What's going to be important is to be able to get a mutual understanding of each of the quarters so that we will be able [to create it], and what is going to be born from this new unity.

But I believe that there is also going to be the mutual exchange of the IPs between the two parties as well. That can happen in areas outside of games as well; for example, Square Enix not only has IP for games, but there's also IP for animation or manga, as well. So those IPs might be leveraged, for example, by Eidos -- in order to turn them into a game.

Or it can be vice versa as well: the game IP that the Eidos team has might be transferred over to the Square Enix team to turn it into a comic book, for example, or animation, or figures as well. And so those are some of the areas that this question concerns, as well.

Do you have any reaction to the idea of potentially collaborating in that way? Or any of these ways?

PR: I think the short term opportunities and ideas that we're already thinking about... Certainly, we look at the broad exploitation and management of IP expertise at Square Enix, so the potential to further IPs in that direction is quite clear.

So, figurines, or comics... We have tried this in the past, and had some success, and had some challenges as well, but we should keep working on that direction. I think I'd be disappointed having the same discussion in five or 10 years' time, and we haven't seen that IP exchange. I see that within Eidos today.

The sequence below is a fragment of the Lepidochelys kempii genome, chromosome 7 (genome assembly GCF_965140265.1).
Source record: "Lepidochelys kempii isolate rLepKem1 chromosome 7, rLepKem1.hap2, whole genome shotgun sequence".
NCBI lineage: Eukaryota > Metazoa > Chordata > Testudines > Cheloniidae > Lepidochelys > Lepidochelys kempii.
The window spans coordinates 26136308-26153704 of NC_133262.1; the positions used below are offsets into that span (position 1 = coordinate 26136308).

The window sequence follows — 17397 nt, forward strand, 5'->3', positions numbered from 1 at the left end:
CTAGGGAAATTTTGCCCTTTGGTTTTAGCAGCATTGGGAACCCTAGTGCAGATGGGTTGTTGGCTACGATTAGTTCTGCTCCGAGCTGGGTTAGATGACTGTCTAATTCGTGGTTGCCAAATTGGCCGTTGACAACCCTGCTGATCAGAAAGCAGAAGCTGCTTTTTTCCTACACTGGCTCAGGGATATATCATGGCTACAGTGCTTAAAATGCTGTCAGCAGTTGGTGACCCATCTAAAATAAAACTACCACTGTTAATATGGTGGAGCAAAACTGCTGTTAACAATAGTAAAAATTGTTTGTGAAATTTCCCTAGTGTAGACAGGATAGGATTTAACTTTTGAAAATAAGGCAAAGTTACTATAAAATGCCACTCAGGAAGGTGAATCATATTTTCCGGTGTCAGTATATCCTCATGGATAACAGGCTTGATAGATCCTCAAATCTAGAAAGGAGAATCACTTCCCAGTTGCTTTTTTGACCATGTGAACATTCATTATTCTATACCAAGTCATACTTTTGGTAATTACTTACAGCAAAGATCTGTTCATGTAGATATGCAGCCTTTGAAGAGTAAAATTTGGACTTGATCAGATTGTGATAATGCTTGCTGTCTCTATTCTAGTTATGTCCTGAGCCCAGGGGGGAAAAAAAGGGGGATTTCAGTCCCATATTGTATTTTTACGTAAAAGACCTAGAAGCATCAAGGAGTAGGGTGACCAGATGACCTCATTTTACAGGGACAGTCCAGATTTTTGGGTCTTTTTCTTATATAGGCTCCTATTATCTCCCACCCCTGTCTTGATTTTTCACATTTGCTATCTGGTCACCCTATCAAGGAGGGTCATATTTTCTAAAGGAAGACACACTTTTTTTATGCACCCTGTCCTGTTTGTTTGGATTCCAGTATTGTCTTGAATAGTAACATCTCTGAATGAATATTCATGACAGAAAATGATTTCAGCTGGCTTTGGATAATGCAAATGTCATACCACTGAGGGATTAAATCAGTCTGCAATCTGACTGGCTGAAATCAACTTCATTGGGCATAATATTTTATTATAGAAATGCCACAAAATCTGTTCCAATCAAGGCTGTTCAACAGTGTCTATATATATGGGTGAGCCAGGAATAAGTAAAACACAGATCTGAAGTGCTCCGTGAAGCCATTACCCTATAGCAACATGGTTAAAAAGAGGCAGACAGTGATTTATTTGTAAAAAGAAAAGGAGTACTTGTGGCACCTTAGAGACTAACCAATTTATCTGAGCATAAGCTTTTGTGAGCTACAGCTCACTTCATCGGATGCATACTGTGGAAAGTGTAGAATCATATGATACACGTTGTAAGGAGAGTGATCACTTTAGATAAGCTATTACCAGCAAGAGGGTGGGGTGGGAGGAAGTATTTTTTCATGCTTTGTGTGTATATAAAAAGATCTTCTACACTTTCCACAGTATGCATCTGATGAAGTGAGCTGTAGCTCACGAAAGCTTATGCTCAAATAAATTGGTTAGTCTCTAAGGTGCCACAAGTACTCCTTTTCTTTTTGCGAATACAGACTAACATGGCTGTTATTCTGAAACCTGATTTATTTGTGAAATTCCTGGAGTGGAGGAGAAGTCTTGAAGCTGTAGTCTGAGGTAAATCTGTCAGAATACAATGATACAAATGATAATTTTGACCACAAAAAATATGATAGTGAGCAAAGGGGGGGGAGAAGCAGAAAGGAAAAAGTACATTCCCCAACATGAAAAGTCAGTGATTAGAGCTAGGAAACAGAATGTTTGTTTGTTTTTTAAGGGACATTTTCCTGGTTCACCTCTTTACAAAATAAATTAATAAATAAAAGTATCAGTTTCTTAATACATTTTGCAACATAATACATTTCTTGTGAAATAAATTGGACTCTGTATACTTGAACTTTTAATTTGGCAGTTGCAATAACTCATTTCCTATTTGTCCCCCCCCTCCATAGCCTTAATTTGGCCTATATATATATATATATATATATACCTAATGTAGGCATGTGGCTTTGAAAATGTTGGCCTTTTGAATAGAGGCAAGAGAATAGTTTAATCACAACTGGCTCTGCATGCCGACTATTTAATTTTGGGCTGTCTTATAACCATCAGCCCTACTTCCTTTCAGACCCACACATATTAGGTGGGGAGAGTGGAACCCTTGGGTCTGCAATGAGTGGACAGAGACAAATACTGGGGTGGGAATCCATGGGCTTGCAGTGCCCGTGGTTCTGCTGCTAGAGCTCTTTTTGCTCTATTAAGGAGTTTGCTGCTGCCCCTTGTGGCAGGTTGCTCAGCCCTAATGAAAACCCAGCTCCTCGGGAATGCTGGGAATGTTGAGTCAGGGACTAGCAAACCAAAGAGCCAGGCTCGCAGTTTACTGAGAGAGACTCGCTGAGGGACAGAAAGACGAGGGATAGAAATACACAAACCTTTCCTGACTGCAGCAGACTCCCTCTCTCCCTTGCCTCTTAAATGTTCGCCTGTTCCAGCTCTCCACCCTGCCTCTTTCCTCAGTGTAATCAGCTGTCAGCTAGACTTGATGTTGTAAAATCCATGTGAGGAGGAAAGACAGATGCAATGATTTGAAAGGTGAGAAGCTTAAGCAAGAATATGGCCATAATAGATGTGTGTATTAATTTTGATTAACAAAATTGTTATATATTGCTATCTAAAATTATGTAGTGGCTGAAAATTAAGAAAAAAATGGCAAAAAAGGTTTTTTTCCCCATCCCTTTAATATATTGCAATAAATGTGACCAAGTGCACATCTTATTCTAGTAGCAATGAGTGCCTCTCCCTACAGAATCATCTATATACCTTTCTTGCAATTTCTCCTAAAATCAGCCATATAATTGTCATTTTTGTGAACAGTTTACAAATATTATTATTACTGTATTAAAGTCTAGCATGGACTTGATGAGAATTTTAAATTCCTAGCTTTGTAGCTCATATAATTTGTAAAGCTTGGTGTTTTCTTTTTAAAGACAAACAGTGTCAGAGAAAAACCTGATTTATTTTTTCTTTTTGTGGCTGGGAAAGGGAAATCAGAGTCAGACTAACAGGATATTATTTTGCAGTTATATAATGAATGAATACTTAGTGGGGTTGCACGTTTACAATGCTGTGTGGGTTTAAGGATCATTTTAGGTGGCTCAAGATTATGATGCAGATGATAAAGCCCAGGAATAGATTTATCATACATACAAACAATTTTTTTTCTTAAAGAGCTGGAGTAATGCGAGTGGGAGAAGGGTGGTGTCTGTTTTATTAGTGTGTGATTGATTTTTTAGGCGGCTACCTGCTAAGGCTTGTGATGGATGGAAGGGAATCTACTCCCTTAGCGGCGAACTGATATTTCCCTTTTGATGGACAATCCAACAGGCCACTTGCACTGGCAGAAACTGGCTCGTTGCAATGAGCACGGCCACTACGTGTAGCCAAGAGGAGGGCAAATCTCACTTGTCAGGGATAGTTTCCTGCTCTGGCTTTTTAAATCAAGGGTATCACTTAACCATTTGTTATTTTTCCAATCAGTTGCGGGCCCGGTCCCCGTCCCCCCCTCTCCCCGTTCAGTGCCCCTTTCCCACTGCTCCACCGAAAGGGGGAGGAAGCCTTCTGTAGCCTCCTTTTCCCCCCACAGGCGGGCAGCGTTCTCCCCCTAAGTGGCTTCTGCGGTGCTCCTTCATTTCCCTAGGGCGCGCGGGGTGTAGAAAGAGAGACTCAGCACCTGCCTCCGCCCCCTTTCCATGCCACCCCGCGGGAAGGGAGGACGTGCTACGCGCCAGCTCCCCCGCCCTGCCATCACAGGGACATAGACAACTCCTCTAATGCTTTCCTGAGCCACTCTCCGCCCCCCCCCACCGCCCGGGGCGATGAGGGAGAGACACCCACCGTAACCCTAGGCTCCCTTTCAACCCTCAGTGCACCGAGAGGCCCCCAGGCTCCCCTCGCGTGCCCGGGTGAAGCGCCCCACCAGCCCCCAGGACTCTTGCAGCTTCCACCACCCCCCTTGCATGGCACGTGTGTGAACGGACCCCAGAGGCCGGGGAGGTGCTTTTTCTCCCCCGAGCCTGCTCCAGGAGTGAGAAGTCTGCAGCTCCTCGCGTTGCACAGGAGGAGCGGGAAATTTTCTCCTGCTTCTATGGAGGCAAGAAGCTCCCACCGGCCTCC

And it's an interesting trend, too: three years ago, a certain studio may never have thought about working on someone else's IP, or actually having the confidence to say, "I wonder what this studio within the same group could do with this IP." We're trying to create a very strong studio structure now within Eidos, and have a lot of good exchange and great competition, and I think with that trust we'll see that information on IP exchange. So, you know, I hope we do. I hope we do.

You're talking about cultural exchange, and with products, and you also talked about having engineers exchange tech. Both of your organizations separately, have proprietary tech -- obviously, Crystal Tools, Pollux, stuff like that [on the Square Enix side] and you have the Tomb Raider engine and others [on the Eidos side], so...

PR: It's called Crystal Tech as well, so...

Hey, yeah! It's Crystal Dynamics, right? So, you know, that proprietary tech, is that something that could map across organizations? Be shared? Be utilized?

YW: Of course we will. Of course we will. Luckily for us, the areas that we have strength in differs between Square Enix and Eidos, so in that sense the technology, as well as the technology exchange, is also going to be mutually beneficial.

I see how that would make sense, because Crystal Tools, at least in my primary understanding, was created to create Final Fantasy XIII and games in that vein, whereas the Crystal Tech started out with Tomb Raider and stuff in mind, so potentially there are different benefits to the different technologies thatcould definitely work. That's interesting.